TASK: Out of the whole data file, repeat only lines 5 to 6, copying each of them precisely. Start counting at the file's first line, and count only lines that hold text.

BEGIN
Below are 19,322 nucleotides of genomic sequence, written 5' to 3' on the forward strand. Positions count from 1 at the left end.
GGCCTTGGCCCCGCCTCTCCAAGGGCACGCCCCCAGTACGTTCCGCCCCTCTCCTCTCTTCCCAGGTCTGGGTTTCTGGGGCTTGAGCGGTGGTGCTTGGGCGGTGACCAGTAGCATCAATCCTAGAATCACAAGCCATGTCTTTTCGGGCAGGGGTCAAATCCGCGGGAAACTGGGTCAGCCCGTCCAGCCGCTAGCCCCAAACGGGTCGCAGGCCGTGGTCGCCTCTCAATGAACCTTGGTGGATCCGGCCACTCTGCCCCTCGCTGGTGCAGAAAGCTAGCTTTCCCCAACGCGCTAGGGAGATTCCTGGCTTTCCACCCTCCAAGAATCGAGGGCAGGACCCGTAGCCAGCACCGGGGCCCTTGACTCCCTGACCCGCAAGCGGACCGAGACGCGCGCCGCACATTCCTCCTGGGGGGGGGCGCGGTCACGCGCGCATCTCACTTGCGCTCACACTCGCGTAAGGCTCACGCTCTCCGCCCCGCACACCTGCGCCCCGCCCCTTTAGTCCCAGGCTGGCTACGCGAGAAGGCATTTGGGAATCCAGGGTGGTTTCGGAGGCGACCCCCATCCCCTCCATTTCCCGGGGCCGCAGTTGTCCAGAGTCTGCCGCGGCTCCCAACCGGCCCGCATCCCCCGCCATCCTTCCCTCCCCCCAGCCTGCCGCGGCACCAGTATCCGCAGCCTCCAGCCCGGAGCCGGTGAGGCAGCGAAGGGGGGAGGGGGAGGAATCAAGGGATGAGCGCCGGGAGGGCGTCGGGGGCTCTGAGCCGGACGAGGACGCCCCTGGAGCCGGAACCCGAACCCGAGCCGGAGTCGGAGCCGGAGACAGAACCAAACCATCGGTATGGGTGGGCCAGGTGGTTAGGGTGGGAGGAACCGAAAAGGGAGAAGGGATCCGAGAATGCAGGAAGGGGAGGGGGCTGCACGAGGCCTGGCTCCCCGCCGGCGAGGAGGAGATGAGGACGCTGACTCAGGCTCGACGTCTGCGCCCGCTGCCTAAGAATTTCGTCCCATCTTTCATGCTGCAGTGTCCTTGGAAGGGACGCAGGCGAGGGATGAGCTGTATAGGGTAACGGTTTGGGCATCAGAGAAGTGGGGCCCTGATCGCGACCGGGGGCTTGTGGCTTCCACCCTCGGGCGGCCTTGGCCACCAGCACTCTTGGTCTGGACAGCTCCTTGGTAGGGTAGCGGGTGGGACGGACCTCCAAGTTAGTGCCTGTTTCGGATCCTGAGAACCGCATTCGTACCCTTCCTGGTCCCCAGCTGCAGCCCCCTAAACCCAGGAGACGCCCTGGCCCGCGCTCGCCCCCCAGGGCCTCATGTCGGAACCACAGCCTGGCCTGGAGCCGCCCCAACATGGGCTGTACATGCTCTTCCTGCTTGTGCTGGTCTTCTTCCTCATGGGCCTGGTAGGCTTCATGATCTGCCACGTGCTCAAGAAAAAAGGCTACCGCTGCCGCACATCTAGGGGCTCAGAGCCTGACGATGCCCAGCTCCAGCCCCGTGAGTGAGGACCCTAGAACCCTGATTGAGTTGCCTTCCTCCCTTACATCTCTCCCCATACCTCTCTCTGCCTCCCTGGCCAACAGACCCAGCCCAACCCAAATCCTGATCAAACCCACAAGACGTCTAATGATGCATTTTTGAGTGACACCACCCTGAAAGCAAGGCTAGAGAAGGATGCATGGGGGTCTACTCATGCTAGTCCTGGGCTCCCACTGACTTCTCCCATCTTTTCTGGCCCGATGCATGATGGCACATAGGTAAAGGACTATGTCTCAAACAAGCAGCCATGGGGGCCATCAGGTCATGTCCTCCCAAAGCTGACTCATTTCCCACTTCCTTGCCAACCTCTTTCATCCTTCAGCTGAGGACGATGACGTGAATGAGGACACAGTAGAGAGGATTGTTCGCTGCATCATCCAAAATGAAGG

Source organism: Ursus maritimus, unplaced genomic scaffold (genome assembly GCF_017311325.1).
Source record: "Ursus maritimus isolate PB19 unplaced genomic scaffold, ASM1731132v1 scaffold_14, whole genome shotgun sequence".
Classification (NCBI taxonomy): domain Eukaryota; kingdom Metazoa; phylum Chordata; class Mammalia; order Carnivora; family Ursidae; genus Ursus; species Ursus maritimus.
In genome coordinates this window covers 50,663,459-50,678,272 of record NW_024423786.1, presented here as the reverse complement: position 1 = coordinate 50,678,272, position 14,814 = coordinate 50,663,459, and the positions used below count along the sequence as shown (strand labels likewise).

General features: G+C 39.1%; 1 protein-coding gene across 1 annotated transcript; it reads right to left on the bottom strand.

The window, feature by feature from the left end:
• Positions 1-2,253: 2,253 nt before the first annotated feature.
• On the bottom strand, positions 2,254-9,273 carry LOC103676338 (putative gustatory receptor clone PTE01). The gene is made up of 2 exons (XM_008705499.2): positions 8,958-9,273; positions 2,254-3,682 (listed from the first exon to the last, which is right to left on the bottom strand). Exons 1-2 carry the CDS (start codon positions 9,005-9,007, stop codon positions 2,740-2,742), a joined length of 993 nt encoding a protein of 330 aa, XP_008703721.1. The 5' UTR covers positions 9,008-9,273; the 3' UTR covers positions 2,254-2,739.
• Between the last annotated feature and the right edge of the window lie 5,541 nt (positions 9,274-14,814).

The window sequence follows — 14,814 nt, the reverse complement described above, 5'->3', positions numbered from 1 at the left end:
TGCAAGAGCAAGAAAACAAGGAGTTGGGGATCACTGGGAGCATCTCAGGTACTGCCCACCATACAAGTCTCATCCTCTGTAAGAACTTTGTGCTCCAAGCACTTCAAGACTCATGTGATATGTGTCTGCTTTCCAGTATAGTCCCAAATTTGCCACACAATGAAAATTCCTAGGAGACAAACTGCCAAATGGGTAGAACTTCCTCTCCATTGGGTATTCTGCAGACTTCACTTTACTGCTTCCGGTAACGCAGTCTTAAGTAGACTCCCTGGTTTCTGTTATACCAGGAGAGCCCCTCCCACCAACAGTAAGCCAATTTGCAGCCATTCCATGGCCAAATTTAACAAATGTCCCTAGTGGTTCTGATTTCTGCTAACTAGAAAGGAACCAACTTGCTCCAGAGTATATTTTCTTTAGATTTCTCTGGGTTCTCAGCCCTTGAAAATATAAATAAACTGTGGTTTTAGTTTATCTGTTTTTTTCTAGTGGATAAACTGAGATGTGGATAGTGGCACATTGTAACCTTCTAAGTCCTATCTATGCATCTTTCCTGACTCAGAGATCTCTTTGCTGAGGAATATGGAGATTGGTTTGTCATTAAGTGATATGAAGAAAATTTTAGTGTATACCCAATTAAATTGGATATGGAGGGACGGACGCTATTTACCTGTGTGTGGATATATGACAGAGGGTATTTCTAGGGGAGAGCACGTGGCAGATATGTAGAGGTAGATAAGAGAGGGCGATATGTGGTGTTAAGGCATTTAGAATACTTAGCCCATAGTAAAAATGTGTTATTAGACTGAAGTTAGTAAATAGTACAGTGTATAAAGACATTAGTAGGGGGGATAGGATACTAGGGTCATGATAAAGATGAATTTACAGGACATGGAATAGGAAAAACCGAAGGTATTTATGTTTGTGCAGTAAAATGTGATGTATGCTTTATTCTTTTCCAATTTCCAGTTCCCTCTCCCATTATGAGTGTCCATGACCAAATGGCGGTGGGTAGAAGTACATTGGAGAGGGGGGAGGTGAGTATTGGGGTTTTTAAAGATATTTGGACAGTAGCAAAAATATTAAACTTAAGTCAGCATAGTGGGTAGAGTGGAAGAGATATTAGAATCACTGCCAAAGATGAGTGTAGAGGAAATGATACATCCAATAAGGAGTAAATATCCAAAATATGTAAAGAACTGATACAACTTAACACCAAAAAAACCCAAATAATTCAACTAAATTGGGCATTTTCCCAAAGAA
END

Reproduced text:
Classification (NCBI taxonomy): domain Eukaryota; kingdom Metazoa; phylum Chordata; class Mammalia; order Carnivora; family Ursidae; genus Ursus; species Ursus maritimus.
In genome coordinates this window covers 50,663,459-50,678,272 of record NW_024423786.1, presented here as the reverse complement: position 1 = coordinate 50,678,272, position 14,814 = coordinate 50,663,459, and the positions used below count along the sequence as shown (strand labels likewise).